Knauss v. Brewer

Filing 9

ORDER - IT IS ORDERED that Defendant's Motion to Dismiss (Doc. 4 ) is GRANTED. FURTHER ORDERED that Defendant's Motion to Strike (Doc. 8 ) is GRANTED. FURTHER ORDERED directing the Clerk of the Court to terminate this action. Signed by Judge G Murray Snow on 3/24/11. (SAT)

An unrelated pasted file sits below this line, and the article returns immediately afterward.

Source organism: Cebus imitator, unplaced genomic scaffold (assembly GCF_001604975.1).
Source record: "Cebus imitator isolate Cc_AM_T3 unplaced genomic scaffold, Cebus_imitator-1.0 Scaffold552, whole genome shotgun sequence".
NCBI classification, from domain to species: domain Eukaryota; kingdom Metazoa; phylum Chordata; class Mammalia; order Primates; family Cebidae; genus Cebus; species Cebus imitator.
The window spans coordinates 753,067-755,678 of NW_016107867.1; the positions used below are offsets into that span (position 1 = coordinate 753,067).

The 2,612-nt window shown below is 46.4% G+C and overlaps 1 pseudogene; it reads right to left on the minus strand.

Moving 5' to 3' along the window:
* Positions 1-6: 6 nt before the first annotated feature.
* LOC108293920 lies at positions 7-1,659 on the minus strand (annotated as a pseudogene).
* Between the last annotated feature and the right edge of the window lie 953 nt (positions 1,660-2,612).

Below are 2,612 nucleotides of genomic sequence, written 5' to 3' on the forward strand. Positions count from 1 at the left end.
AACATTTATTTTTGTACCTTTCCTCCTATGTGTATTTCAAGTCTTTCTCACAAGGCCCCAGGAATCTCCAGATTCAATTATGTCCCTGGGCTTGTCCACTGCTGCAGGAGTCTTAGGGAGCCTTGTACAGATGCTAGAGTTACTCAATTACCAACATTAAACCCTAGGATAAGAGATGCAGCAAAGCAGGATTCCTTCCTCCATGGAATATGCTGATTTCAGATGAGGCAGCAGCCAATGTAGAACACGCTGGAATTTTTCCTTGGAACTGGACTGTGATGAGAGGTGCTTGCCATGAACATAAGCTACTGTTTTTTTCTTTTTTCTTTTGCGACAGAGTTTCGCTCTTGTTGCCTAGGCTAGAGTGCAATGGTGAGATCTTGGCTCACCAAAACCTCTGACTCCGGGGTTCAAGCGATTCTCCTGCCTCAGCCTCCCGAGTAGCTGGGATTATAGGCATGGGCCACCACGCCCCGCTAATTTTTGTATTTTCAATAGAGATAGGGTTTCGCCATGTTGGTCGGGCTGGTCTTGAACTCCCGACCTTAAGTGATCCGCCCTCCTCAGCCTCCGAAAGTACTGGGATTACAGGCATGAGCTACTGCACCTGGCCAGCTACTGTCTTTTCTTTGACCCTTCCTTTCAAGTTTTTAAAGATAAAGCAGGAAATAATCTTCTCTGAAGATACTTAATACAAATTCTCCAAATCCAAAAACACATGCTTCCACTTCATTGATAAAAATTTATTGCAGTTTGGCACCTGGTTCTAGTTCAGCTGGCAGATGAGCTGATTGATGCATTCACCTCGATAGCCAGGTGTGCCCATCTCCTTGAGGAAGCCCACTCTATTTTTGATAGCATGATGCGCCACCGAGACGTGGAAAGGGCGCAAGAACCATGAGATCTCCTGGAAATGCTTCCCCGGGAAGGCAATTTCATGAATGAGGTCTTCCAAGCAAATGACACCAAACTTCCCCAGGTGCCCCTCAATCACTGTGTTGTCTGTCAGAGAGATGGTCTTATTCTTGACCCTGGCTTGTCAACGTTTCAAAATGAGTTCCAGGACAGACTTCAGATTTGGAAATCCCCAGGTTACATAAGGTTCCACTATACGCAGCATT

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Knauss v. Brewer Doc. 9 1 2 3 4 5 6 7 8 9 10 11 12 13 14 15 16 17 18 19 20 21 22 23 24 25 26 27 28 WO NOT FOR PUBLICATION IN THE UNITED STATES DISTRICT COURT FOR THE DISTRICT OF ARIZONA ) ) ) Plaintiff, ) ) vs. ) ) Janice K. Brewer, Governor of the State of) ) Arizona, ) ) Defendant. ) ) Herbert Knauss, No. CV-10-2780-PHX-GMS ORDER Pending before the Court is a Motion to Dismiss, (Doc. 4), and a Motion to Strike Plaintiff's Amended Complaint (Doc. 8), filed by Defendant Governor Janice K. Brewer ("Governor"). For the following reasons, the Court grants both the Motions. BACKGROUND Plaintiff Herbert Knauss filed a Complaint asserting that Executive Order 2007-03 ("Order"), signed on January 8, 2007, by former Arizona Governor Janet Napolitano violated the Equal Protection Clause of the United States Constitution. (Doc. 1). Specifically, he challenges the constitutionality of a provision in the Order, which states: In compliance with requirements to be developed by ADEQ [Arizona Department of Environmental Quality] in consultation with the Arizona Department of Administration (ADOA), all State agencies shall cease the use of leaf blowers, gasoline-powered lawn movers and other pollution-causing landscape maintenance equipment on State property and at State facilities in Maricopa County, Pima County and Pinal County by June 30, 2007. Exec. Order No. 2007-03, 4. 1 Plaintiff believes that this provision should apply statewide to everyone or not at all. (Doc. 2 1). Defendant has filed a Motion to Dismiss the Complaint under Federal Rules of Civil 3 Procedure 12(b)(1) and 12(b)(6). (Doc. 4). Defendant argues that Plaintiff's claims are barred 4 by the Eleventh Amendment's immunization of non-consenting state officials from suits 5 brought by citizens, and that Plaintiff has failed to state a claim upon which relief can be 6 7 8 DISCUSSION 9 I. 10 Defendant moves to dismiss Plaintiff's action pursuant to Rule 12(b)(6) of the Federal 11 Rules of Civil Procedure. (Doc. 4). To survive dismissal for failure to state a claim pursuant 12 to Federal Rule of Civil Procedure 12(b)(6), a complaint must contain more than "labels and 13 conclusions" or a "formulaic recitation of the elements of a cause of action"; it must contain 14 factual allegations sufficient to "raise a right to relief above the speculative level." Bell Atl. 15 Corp. v. Twombly, 550 U.S. 544, 555 (2007). While "a complaint need not contain detailed 16 factual allegations . . . it must plead `enough facts to state a claim to relief that is plausible 17 on its face.'" Clemens v. DaimlerChrysler Corp., 534 F.3d 1017, 1022 (9th Cir. 2008) 18 (quoting Twombly, 550 U.S. at 570). The plausibility standard "asks for more than a sheer 19 possibility that a defendant has acted unlawfully. Where a complaint pleads facts that are 20 21 22 23 24 25 26 27 28 Rule 15(a) provides that "[a] party may amend its pleading once as a matter of course within (A) 21 days after serving it, or (B) if the pleading is one to which a responsive pleading is required, 21 days after service of a responsive pleading or 21 days after service of a motion under Rule 12(b) . . . , whichever is earlier. In all other cases, a party may amend its pleading only with the opposing party's written consent or the court's leave." FED.R.CIV.P. 15(a). Plaintiff filed his amended complaint, (Doc. 7), more than 21 days after service of Defendant's Motion to Dismiss and without leave of the Court or consent by opposing counsel. Thus, the Court grants Defendant's Motion to Strike. (Doc. 8). -22 granted. (Id.).1 Defendant also filed a Motion to Strike Plaintiff's Amended Complaint for failure to comport with Federal Rule of Civil Procedure 15(a).2 Legal Standard Because Plaintiff's Complaint can be dismissed on a Rule 12(b)(6) basis, it is not necessary to discuss Defendant's Rule 12(b)(1) claim. 1 1 2 3 4 5 6 7 8 9 10 11 12 13 14 15 16 17 18 19 20 21 22 23 24 25 26 27 28 merely consistent with a defendant's liability, it stops short of the line between possibility and plausibility of entitlement to relief." Id. (quoting Twombly, 550 U.S. at 555) (internal citations and quotation marks omitted). Finally, because Plaintiff is a pro se litigant, the Court must hold his pleadings "to less stringent standards than formal pleadings drafted by lawyers." Haines v. Kerner, 404 U.S. 519, 520 (1972). When analyzing a complaint for failure to state a claim under Rule 12(b)(6), "[a]ll allegations of material fact are taken as true and construed in the light most favorable to the nonmoving party." Smith v. Jackson, 84 F.3d 1213, 1217 (9th Cir. 1996). However, legal conclusions couched as factual allegations are not given a presumption of truthfulness, and "conclusory allegations of law and unwarranted inferences are not sufficient to defeat a motion to dismiss." Pareto v. FDIC, 139 F.3d 696, 699 (9th Cir. 1998). II. Analysis Generally, "[t]o state a claim . . . for a violation of the Equal Protection Clause . . . [,] a plaintiff must show that the defendants acted with an intent or purpose to discriminate against the plaintiff based upon membership in a protected class." Barren v. Harrington, 152 F.3d 1193, 1194 (9th Cir. 1998). To demonstrate a suspect classification, "a plaintiff can show that the law is applied in a discriminatory manner or imposes different burdens on different classes of people." Freeman v. City of Santa Ana, 68 F.3d 1180, 1187 (9th Cir. 1995). Here, Plaintiff's pleadings do not sufficiently allege facts demonstrating a suspect classification in order to survive a Rule 12(b)(6) motion. Plaintiff does not allege that the Executive Order burdens a fundamental right or targets a suspect class.3 Plaintiff only asserts that the Order protects the "State elected and employed." (Doc. 1, 4). He later posits, in his Response to Defendant's Motion to Dismiss, that this was not a reasonable classification. When "a classification neither involv[es] fundamental rights nor proceed[es] along suspect lines," the statute "is accorded a strong presumption of validity," Heller v. Doe by Doe, 509 U.S. 312, 319 (1993), and the Court will uphold the statute "so long as it bears a rational relation to some legitimate end." Romer v. Evans, 517 U.S. 620, 631 (1996). -3- 3 1 2 3 4 5 6 7 8 9 10 11 12 13 14 15 16 17 18 19 20 21 22 23 24 25 26 27 28 (Doc. 5). The classification asserted--state employees compared to everyone else--does not implicate a suspect class. The United States Supreme Court has recognized "successful equal protection claims brought by a `class of one,' where the plaintiff alleges that [he] has been intentionally treated differently from others similarly situated and that there is no rational basis for the difference in treatment." Village of Willowbook v. Olech, 528 U.S. 562, 564 (2000); see also SeaRiver Maritime Fin. Holdings, Inc. v. Mineta, 309 F.3d 662, 679 (9th Cir. 2002). Even under this standard, Plaintiff has failed to state a claim. He has failed to allege that he was treated differently than similarly situated individuals and that there was no rational basis for treating him differently. CONCLUSION Because Plaintiff has not illustrated that the Executive Order involves a suspect classification or burdens a fundamental right, he has not posited a cognizable Equal Protection claim. Thus, Plaintiff fails to state a claim upon which relief can be granted, and the Court does not need to examine Defendant's Rule 12(b)(1) assertion. IT IS THEREFORE ORDERED that Defendant's Motion to Dismiss (Doc. 4) is GRANTED. IT IS FURTHER ORDERED that Defendant's Motion to Strike (Doc. 8) is GRANTED. IT IS FURTHER ORDERED directing the Clerk of the Court to terminate this action. DATED this 25th day of March, 2011. -4-